On Thursday last week Zoe’s long held dream of starting a knitting club came to fruition. We were all delighted by the number who came, and very pleased to see so many Year 11 boys stepping up to the mark. Days and times are now set (Thursdays at recess or other times as requested), wool and needles have been sourced, and a scarf pattern booklet has been purchased for these amazing young men to use for reference.
There will be lessons available for beginners – which I believe is the category of this cohort – and we have some Year 8 students who intend to come along.
New members will be welcome – and as Zoe told members: learning a new skill can count towards Duke of Edinburgh awards, as can social service. As we intend knitting for the aged and or the homeless, two boxes can be ticked off by attending one event for a few weeks until we finish a scarf or a square!
This morning a careers session led by two Warrant Officers from the Australian Defence Forces was held in the reading area. The session was led by two Warrant Officers, Jock Joce and Daniel McInnes. They talked with a receptive group of year 10 and 11 students.
It was a great setting for them to spread out resources and sit in comfort while explaining how to find out what the ADF can offer and how to tap in to their expertise. Several Year 12 students are phoning for personal discussions in the next few days.
The Cornell method is a way of taking notes to increase your results at the end of the unit, in the examination or in a school assessed coursework task. It taps in to the information that Elevate Education presented to you in Study Sensei (year 10) Memory and Mnemonics (Year 11) and Ace Your Exams (Year 12).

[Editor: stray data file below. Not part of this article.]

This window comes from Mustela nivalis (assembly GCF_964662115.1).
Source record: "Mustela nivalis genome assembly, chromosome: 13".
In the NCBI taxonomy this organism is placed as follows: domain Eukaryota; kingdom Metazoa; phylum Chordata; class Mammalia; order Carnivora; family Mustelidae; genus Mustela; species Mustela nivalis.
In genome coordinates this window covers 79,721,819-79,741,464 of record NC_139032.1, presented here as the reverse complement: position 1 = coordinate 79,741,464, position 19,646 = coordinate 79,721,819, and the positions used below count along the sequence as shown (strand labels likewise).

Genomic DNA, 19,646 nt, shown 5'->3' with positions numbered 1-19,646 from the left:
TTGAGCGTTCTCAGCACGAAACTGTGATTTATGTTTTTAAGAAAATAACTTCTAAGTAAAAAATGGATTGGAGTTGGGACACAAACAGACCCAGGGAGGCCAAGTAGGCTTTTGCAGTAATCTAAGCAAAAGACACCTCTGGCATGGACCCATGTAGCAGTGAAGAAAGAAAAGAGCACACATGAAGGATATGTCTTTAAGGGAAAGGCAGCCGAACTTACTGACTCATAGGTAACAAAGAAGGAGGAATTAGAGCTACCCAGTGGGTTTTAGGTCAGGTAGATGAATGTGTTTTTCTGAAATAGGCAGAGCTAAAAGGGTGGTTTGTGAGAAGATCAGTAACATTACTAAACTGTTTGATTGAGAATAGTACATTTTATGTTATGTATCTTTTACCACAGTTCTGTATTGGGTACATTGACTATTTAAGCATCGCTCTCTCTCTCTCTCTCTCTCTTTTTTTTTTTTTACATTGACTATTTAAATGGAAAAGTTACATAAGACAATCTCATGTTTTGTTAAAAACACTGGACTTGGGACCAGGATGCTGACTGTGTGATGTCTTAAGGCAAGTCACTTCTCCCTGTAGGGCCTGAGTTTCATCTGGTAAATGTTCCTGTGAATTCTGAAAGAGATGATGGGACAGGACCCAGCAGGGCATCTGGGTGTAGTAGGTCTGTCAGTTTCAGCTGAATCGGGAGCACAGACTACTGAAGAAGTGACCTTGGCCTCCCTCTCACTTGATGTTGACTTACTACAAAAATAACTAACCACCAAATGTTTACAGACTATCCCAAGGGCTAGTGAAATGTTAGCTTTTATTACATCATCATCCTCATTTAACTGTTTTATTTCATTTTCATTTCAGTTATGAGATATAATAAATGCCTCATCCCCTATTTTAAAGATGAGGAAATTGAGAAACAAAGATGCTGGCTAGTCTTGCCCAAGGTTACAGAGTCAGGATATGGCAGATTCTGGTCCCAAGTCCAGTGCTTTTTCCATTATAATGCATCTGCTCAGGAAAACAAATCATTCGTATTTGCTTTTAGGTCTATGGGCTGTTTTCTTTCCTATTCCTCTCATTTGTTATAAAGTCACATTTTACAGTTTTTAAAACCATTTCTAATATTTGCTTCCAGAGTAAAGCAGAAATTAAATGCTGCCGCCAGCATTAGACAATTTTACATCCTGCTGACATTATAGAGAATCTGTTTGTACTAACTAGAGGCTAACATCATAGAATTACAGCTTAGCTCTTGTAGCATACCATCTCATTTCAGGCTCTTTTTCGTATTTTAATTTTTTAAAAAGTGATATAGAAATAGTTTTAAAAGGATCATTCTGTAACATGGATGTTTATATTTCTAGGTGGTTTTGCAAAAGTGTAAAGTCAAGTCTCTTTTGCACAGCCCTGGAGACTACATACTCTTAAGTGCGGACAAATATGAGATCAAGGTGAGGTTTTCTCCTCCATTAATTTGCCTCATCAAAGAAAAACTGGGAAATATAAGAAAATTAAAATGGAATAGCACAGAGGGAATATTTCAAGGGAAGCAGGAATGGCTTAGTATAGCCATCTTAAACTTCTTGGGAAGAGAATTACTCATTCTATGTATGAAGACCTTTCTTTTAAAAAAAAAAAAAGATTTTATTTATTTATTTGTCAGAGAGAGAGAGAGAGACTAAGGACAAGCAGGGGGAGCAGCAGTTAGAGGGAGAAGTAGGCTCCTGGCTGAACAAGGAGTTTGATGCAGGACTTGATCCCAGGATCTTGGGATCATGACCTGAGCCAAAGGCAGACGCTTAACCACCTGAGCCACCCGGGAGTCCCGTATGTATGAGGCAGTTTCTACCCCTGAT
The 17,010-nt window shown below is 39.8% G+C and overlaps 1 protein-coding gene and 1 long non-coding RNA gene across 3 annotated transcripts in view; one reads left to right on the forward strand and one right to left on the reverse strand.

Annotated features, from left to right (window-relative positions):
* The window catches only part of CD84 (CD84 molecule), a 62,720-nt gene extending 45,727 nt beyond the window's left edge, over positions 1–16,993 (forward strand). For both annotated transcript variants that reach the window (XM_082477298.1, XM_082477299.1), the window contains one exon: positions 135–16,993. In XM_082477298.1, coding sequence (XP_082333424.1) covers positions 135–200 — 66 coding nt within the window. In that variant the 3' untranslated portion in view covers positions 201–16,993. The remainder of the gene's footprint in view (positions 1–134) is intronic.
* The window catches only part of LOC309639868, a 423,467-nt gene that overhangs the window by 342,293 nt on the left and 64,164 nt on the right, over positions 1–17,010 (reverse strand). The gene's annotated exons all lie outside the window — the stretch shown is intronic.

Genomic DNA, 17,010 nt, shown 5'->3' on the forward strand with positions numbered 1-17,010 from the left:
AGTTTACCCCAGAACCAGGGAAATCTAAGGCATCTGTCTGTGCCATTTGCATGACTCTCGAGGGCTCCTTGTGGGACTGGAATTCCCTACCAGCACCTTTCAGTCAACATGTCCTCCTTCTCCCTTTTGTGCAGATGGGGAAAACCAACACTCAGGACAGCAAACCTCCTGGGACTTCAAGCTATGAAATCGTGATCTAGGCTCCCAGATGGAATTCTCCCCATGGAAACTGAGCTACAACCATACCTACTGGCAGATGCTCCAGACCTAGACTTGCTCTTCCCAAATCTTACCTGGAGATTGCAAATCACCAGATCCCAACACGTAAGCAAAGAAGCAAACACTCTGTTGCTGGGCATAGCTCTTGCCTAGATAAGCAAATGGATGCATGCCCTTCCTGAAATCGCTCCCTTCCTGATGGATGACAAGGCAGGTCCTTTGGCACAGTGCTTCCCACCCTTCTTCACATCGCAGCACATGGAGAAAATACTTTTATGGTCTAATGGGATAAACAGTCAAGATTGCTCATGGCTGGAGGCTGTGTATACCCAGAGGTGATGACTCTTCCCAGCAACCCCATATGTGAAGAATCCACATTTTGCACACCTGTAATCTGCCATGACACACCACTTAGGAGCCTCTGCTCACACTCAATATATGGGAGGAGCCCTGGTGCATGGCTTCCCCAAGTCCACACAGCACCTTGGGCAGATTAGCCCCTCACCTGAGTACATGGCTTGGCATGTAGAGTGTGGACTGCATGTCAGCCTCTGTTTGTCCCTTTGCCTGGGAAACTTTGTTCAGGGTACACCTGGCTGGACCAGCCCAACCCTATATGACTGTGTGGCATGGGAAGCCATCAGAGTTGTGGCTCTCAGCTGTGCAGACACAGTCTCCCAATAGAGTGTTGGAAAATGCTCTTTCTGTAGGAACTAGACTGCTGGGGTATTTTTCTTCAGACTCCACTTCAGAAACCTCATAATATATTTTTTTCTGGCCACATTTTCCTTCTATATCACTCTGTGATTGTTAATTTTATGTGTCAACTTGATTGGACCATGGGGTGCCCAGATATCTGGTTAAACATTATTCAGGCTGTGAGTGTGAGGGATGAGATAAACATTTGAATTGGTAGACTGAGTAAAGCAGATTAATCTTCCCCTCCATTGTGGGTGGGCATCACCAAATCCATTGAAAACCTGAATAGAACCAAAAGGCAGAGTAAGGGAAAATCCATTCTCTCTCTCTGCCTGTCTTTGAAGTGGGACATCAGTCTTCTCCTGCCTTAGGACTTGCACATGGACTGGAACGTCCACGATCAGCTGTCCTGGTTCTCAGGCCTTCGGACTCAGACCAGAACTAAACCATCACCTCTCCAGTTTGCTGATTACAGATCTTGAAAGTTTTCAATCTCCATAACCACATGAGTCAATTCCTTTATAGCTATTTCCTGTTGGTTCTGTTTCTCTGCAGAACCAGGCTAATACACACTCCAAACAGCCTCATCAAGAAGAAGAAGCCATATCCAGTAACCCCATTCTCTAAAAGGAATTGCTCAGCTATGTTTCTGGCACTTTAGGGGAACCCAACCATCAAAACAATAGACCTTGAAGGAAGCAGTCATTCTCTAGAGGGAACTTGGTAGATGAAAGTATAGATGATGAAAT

Wikipedia explains the method here: https://en.wikipedia.org/wiki/Cornell_Notes (accessed 8 March 2017).
You can make your own pages in a style that suits you in Word (handy if you use the reference generator to create your reference lists for assignments): https://www.timeatlas.com/cornell-note-template/
Or for a range of papers: https://www.wyzant.com/resources/lessons/study-skills/cornell-notes has a generator to personalize your note-taking paper.
Here is a first-hand account of how and why a post graduate student at the highest level of study uses this method:
This is a good method for note-taking as you read information – for example as you read your English texts or sections of your Geography, History or Science text books.
Notes taken in this manner lead to written responses that are in your own words and demonstrate your understanding. Your results will be better and your brain will have had more exercise.
When it comes to revision, using Cornell note pages will guide your flash card development, revision sheets, and mind maps.
Why not give it a go!